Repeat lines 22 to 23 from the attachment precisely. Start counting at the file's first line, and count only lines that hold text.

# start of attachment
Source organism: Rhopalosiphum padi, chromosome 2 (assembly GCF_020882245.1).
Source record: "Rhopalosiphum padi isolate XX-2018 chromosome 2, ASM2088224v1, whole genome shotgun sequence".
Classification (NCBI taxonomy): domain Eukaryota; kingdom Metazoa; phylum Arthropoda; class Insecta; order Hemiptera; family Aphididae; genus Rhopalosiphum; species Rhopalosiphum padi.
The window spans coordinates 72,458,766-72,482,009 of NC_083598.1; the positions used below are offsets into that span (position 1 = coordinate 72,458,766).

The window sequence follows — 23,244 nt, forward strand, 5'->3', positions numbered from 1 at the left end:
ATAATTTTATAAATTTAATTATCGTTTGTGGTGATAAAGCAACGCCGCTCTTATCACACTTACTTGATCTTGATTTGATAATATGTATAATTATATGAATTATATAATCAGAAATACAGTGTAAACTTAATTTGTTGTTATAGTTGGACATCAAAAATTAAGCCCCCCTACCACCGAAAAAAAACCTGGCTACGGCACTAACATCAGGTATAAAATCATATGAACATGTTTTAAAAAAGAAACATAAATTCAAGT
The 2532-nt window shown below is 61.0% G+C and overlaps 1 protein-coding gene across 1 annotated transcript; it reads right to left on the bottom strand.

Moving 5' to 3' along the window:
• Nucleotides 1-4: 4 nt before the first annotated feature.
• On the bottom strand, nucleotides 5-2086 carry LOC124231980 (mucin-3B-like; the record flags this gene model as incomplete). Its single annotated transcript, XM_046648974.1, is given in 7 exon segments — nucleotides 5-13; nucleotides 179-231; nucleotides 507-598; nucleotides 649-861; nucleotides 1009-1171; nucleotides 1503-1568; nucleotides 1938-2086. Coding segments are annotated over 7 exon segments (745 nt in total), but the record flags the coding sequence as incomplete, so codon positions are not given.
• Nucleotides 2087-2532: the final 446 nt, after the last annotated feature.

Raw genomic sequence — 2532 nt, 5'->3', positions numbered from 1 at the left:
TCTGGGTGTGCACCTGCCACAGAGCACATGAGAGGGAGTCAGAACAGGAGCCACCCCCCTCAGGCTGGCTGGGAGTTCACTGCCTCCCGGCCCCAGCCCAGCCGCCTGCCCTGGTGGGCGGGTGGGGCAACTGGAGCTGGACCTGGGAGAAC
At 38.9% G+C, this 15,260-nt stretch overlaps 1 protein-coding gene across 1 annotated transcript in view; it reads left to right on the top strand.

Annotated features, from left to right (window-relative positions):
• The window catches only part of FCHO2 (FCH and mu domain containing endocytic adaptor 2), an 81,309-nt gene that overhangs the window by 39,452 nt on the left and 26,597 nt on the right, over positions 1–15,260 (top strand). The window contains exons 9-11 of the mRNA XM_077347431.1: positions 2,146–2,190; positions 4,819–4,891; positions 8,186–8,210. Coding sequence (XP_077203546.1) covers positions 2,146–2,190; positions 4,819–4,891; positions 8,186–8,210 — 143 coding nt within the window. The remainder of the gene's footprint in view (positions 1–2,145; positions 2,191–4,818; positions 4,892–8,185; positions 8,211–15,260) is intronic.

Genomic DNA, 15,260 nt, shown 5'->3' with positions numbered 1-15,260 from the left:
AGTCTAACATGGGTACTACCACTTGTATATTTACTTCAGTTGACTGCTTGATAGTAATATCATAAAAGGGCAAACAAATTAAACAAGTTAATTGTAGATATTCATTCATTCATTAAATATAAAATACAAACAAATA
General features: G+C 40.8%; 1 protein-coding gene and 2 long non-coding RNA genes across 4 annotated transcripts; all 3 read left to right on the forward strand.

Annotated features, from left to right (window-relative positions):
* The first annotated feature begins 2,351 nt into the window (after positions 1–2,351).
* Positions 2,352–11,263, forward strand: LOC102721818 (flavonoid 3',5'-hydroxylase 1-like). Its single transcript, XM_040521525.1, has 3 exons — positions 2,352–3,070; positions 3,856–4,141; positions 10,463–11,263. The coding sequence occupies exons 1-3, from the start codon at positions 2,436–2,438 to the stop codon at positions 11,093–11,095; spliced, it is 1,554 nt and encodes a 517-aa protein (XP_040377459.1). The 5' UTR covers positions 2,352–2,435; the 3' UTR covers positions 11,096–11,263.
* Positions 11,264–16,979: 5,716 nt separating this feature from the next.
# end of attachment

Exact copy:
* Positions 2,352–11,263, forward strand: LOC102721818 (flavonoid 3',5'-hydroxylase 1-like). Its single transcript, XM_040521525.1, has 3 exons — positions 2,352–3,070; positions 3,856–4,141; positions 10,463–11,263. The coding sequence occupies exons 1-3, from the start codon at positions 2,436–2,438 to the stop codon at positions 11,093–11,095; spliced, it is 1,554 nt and encodes a 517-aa protein (XP_040377459.1). The 5' UTR covers positions 2,352–2,435; the 3' UTR covers positions 11,096–11,263.
* Positions 11,264–16,979: 5,716 nt separating this feature from the next.